There's where we meet our next shark in the spotlight: the Caribbean reef shark (Carcharhinus perezi).
This species is part of the requiem shark family Carcharhinidae. Most of the sharks in this family are robust and streamlined gray. It's hard to tell this species apart from other members in this family, such as the dusky shark (C. obscurus) and silky shark (C. falciformis). However, it isn't entirely impossible to tell them apart. They have darker tipped fins and a free rear second dorsal fin. They are probably one of the largest sharks you would encounter on a reef, getting up to 3 m (10 ft) long, but usually around 2-2.5 m (6.5-8 ft) long. They scour the reef at night for prey such as fish and cephalopods. Young are known to even feast on shrimp!
They have been observed resting on the bottom of the sea or inside caves, if only for a minute or two. However, this is odd as most active sharks do not exhibit this behavior.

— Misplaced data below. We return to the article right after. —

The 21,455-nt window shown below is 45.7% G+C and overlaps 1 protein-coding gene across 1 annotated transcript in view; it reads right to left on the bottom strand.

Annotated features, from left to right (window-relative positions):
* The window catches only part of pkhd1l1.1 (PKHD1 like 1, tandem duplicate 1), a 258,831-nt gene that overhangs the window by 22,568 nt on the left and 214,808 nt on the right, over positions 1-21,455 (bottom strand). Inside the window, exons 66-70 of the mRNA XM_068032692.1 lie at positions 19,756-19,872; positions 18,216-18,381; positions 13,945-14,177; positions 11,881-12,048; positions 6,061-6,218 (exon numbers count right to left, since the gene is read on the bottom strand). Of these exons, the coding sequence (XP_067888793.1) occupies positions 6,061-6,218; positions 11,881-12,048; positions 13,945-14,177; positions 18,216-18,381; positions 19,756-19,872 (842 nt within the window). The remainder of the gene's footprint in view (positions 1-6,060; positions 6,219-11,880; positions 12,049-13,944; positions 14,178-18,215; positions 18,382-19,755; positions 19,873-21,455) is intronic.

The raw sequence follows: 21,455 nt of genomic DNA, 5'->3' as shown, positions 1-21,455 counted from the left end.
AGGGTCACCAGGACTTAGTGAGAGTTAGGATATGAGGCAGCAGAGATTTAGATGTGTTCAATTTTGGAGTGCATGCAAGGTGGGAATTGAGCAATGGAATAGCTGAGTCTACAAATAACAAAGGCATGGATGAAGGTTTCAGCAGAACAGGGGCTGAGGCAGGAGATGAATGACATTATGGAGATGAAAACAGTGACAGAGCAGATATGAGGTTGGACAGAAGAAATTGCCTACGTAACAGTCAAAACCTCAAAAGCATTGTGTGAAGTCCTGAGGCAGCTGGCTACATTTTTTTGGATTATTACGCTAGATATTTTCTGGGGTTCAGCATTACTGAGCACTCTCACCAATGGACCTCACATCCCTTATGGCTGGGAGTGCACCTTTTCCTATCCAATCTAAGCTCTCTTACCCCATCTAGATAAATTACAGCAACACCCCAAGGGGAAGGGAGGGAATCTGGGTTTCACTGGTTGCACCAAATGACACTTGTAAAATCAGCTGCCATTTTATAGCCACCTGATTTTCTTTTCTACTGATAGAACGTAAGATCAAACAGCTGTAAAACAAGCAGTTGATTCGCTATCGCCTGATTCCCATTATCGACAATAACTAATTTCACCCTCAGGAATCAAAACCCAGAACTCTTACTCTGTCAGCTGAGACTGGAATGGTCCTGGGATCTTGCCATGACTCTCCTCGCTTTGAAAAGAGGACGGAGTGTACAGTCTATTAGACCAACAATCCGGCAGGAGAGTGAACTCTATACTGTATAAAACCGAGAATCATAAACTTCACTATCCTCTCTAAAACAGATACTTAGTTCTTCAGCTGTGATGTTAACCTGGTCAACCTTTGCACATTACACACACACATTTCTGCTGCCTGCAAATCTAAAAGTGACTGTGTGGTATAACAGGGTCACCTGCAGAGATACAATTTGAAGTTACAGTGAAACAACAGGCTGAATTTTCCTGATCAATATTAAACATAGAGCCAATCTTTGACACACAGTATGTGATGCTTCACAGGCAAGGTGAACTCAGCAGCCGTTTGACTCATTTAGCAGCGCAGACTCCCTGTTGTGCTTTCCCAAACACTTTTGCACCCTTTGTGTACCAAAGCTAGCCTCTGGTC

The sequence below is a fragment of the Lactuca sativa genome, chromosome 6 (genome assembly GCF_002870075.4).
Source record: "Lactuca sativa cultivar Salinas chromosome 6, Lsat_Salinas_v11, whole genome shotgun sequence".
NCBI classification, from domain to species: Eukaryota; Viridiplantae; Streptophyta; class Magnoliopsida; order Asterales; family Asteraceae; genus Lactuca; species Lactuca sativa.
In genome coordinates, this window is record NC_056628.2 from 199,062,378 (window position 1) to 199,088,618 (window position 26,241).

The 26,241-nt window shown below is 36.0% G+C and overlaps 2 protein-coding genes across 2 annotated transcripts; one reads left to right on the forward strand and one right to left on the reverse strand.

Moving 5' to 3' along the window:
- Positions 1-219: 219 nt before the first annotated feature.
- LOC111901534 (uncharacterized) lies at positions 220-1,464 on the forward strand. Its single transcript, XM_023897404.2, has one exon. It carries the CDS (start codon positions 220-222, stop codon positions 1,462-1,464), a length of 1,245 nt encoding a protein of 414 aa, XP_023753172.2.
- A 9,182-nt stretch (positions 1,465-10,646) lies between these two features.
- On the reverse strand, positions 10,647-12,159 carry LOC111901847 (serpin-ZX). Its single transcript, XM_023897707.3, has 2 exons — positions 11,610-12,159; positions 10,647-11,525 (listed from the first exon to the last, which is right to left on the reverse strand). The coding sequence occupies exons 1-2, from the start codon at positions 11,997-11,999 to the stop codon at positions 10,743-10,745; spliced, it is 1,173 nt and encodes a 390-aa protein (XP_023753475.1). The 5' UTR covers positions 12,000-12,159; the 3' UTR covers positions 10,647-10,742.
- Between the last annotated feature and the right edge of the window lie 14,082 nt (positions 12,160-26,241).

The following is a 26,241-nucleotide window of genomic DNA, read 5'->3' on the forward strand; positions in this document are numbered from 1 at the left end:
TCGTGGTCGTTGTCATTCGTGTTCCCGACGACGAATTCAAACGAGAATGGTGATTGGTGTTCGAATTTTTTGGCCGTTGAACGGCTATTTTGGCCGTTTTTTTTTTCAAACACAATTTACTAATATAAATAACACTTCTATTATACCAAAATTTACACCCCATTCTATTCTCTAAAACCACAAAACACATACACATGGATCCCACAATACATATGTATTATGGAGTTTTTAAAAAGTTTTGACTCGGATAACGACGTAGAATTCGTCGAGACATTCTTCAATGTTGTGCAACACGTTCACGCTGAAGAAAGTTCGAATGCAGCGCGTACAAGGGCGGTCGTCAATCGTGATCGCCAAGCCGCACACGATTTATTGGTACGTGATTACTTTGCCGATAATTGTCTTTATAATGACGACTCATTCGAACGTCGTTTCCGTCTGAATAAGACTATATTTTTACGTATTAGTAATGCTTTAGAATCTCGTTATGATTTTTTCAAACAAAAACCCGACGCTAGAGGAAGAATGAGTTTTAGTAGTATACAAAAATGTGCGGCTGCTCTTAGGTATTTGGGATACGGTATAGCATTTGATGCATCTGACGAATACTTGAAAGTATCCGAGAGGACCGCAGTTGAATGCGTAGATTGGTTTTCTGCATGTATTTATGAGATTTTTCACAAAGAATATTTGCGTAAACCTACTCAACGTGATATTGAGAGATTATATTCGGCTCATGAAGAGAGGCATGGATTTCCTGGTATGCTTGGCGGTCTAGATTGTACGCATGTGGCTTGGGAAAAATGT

In the 1970's, Eugenie Clark researched the "sleeping sharks" inside the caves at Isla Mujeres off the Yucatan Peninsula. These Caribbean reef sharks were not sleeping at all, as their eyes would follow divers! It was found that this area had low salinity and high oxygen. Dr. Clark hypothesized that the freshwater inside the caves might be loosening parasites on the sharks and produce a sort of "narcotic" effect.
This species of requiuem shark is found in the tropical part of the western Atlantic, and the most commonly encountered shark in the Caribbean (probably hence the name... it stayed for the pretty ladies and sun).
These sharks are caught for their meat (to eat but also to use as leather), fins, liver oil and to use as fishmeal. However, thankfully, they have become more valuable as an ecotourist attraction. This species only has a small number of encounters with humans.
The IUCN has assessed the Caribbean reef shark as Near Threatened due to populations off of Belize and Cuba from declining from overfishing and exploitation. They are also threatened by the habitat degradation/destruction to their coral reefs.